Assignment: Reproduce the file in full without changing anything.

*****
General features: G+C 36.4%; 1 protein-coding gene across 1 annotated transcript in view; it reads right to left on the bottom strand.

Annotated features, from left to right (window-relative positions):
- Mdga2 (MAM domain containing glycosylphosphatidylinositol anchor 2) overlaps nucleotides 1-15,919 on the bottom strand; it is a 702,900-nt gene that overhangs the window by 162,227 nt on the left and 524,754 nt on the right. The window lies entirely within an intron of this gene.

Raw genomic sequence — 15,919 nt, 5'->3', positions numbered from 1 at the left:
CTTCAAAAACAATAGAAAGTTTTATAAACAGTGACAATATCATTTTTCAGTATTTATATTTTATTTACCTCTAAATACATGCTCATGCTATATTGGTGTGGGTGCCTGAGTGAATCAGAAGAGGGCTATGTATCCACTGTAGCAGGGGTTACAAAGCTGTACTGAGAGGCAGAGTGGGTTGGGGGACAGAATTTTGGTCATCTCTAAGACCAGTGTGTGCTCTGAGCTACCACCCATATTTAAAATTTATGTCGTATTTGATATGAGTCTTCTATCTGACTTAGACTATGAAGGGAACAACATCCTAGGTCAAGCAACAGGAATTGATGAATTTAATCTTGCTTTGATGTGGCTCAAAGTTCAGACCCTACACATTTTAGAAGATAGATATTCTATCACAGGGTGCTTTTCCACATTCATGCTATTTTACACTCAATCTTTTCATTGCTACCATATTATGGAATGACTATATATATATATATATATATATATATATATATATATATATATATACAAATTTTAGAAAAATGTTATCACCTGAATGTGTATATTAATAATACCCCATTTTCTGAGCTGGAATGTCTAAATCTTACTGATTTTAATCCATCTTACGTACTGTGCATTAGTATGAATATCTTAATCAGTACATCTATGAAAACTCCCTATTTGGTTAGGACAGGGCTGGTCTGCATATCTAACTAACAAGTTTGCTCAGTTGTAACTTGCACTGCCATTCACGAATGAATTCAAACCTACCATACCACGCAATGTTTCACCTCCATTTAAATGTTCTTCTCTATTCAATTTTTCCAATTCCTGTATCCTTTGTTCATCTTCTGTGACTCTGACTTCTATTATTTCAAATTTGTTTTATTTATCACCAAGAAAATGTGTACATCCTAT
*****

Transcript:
General features: G+C 36.4%; 1 protein-coding gene across 1 annotated transcript in view; it reads right to left on the bottom strand.

Annotated features, from left to right (window-relative positions):
- Mdga2 (MAM domain containing glycosylphosphatidylinositol anchor 2) overlaps nucleotides 1-15,919 on the bottom strand; it is a 702,900-nt gene that overhangs the window by 162,227 nt on the left and 524,754 nt on the right. The window lies entirely within an intron of this gene.

Raw genomic sequence — 15,919 nt, 5'->3', positions numbered from 1 at the left:
CTTCAAAAACAATAGAAAGTTTTATAAACAGTGACAATATCATTTTTCAGTATTTATATTTTATTTACCTCTAAATACATGCTCATGCTATATTGGTGTGGGTGCCTGAGTGAATCAGAAGAGGGCTATGTATCCACTGTAGCAGGGGTTACAAAGCTGTACTGAGAGGCAGAGTGGGTTGGGGGACAGAATTTTGGTCATCTCTAAGACCAGTGTGTGCTCTGAGCTACCACCCATATTTAAAATTTATGTCGTATTTGATATGAGTCTTCTATCTGACTTAGACTATGAAGGGAACAACATCCTAGGTCAAGCAACAGGAATTGATGAATTTAATCTTGCTTTGATGTGGCTCAAAGTTCAGACCCTACACATTTTAGAAGATAGATATTCTATCACAGGGTGCTTTTCCACATTCATGCTATTTTACACTCAATCTTTTCATTGCTACCATATTATGGAATGACTATATATATATATATATATATATATATATATATATATATATATATACAAATTTTAGAAAAATGTTATCACCTGAATGTGTATATTAATAATACCCCATTTTCTGAGCTGGAATGTCTAAATCTTACTGATTTTAATCCATCTTACGTACTGTGCATTAGTATGAATATCTTAATCAGTACATCTATGAAAACTCCCTATTTGGTTAGGACAGGGCTGGTCTGCATATCTAACTAACAAGTTTGCTCAGTTGTAACTTGCACTGCCATTCACGAATGAATTCAAACCTACCATACCACGCAATGTTTCACCTCCATTTAAATGTTCTTCTCTATTCAATTTTTCCAATTCCTGTATCCTTTGTTCATCTTCTGTGACTCTGACTTCTATTATTTCAAATTTGTTTTATTTATCACCAAGAAAATGTGTACATCCTAT